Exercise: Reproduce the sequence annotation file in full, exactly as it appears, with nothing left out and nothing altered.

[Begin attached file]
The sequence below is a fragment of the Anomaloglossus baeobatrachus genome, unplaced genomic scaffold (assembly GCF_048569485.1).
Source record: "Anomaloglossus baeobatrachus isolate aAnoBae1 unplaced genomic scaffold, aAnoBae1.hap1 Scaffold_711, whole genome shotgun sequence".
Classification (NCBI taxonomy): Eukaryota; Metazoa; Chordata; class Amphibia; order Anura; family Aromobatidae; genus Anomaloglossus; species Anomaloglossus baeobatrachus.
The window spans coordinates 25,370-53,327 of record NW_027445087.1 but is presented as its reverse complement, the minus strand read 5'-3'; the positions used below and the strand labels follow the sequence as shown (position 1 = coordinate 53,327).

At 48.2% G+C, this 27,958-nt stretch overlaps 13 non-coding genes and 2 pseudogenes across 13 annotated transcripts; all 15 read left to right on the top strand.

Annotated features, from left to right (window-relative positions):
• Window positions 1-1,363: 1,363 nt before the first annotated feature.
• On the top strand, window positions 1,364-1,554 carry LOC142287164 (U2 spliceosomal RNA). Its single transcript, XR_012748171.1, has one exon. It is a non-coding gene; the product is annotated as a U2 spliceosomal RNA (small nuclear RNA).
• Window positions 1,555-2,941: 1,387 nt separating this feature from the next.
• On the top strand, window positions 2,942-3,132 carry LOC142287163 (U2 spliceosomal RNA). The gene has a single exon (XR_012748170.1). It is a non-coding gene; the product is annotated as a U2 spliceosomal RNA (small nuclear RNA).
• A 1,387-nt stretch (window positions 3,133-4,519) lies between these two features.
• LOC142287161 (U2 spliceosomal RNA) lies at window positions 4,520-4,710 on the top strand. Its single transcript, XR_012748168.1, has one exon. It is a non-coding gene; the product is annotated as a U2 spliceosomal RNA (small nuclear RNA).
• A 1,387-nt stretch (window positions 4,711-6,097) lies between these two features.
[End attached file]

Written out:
The sequence below is a fragment of the Anomaloglossus baeobatrachus genome, unplaced genomic scaffold (assembly GCF_048569485.1).
Source record: "Anomaloglossus baeobatrachus isolate aAnoBae1 unplaced genomic scaffold, aAnoBae1.hap1 Scaffold_711, whole genome shotgun sequence".
Classification (NCBI taxonomy): Eukaryota; Metazoa; Chordata; class Amphibia; order Anura; family Aromobatidae; genus Anomaloglossus; species Anomaloglossus baeobatrachus.
The window spans coordinates 25,370-53,327 of record NW_027445087.1 but is presented as its reverse complement, the minus strand read 5'-3'; the positions used below and the strand labels follow the sequence as shown (position 1 = coordinate 53,327).

At 48.2% G+C, this 27,958-nt stretch overlaps 13 non-coding genes and 2 pseudogenes across 13 annotated transcripts; all 15 read left to right on the top strand.

Annotated features, from left to right (window-relative positions):
• Window positions 1-1,363: 1,363 nt before the first annotated feature.
• On the top strand, window positions 1,364-1,554 carry LOC142287164 (U2 spliceosomal RNA). Its single transcript, XR_012748171.1, has one exon. It is a non-coding gene; the product is annotated as a U2 spliceosomal RNA (small nuclear RNA).
• Window positions 1,555-2,941: 1,387 nt separating this feature from the next.
• On the top strand, window positions 2,942-3,132 carry LOC142287163 (U2 spliceosomal RNA). The gene has a single exon (XR_012748170.1). It is a non-coding gene; the product is annotated as a U2 spliceosomal RNA (small nuclear RNA).
• A 1,387-nt stretch (window positions 3,133-4,519) lies between these two features.
• LOC142287161 (U2 spliceosomal RNA) lies at window positions 4,520-4,710 on the top strand. Its single transcript, XR_012748168.1, has one exon. It is a non-coding gene; the product is annotated as a U2 spliceosomal RNA (small nuclear RNA).
• A 1,387-nt stretch (window positions 4,711-6,097) lies between these two features.